For Country

She was known to the villagers as The Widow. Her name was, however, Zafta. She was my grandmother.

“It’s pronounced vossNAYick. Vosnaik. It’s Polish. Like you,” she said, her eyes obscured behind her black, hand-tatted veil. Her fingers curled around the elegant goblet sublimely filled with Sambuca while her right hand accentuated the emphases. Her goblet was always filled with a clear liquor, so she could get away with drinking it without making excuses.

We ate duck that night. “Your grandfather left us, your mother and me, when she, your mother, was ten, about the same age you were when you got your first bike.” She took a small bite from her plate. For the longest time I thought it was because smaller bites forced us to slow down and savor our food, taught us to not overeat. Later I realized it was because larger bites interfered with her ability to speak during dinner. “Stubborn. Filthy. Handsome was your grandfather.

And I was gullible.” Her face revealed little, mainly because the veil was parted only enough to allow a fork and food.

“What happened to him?”

“Your grandfather,” she started, “was a smart man. Very smart.”

We sat in silence for several minutes. Overhead, the first of the nightly sirens echoed through our alleyways and rattled off our windows.

“He didn’t like the way the country was being run, so he joined the military.”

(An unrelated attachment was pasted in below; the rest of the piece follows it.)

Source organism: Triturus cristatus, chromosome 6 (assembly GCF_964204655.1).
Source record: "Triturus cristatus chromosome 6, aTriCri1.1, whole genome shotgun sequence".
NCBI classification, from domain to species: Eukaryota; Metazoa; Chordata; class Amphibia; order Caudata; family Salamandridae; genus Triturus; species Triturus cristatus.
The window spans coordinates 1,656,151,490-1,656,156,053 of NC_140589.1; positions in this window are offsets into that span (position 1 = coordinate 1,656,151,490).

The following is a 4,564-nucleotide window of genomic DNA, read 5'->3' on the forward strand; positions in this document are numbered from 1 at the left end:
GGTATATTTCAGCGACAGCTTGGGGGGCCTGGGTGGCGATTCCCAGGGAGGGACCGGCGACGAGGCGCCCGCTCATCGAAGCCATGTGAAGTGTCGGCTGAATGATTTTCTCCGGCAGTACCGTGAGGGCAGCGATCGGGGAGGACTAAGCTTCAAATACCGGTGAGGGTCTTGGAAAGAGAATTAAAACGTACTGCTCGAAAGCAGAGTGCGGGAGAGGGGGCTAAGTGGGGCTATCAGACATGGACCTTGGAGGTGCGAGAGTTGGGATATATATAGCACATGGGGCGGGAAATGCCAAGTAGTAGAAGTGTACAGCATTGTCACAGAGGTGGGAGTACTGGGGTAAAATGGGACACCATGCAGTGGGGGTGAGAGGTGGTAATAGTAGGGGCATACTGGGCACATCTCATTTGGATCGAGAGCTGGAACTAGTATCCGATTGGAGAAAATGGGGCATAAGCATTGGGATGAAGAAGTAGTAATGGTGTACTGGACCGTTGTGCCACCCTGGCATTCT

The military. It was said that their ruthlessness was underscored only by their vigilance. Justice, it was said, was to be had on the heads of the Jews. My grandmother knew this, but she didn’t have cause for worry. I let her be here. They were going to find out soon.

“Like I did.”

She fixed her gaze on me, which I could feel through her constant shadow. “There is a lot you two share.”

I couldn’t sense her meaning. She clinked her wedding ring in nuisanced rhythm against the side of her goblet.

“I do it because of Country. There is no room for divided religion.”

“He, too, loved this country dearly.”

We fell quiet again, one thing we were prone to do now. She would continue when it was time.

“He died in an explosion. I got his cross, the only thing that survived.” It swung from her neck, a blasphemy to her.

Dinner was finished, so I stood up, pushed in my chair, kissed my grandmother on the cheek through her mourning blacks. “I will be back next week,” I told her. I lied.

“If God feels the same,” she said. She always said.

I left out the front door and locked it behind me, intent on walking to the station. As I walked down the street, my grandmother would make a phone call from a box she kept hidden in the closet. She would call the men who would grab me, cover my face in wool-cloth, and drag me into a room.

She wouldn’t know that they would threaten me. She did not know that they would make me stare at the blinking lights. She did not want to know how her grandson died, only that when she heard the windows rattle, it wasn’t from the train passing. She would convince herself of that. She had to be a
Widow. And she had to remain anonymous. The revolution would start tonight.

-JR Simmang

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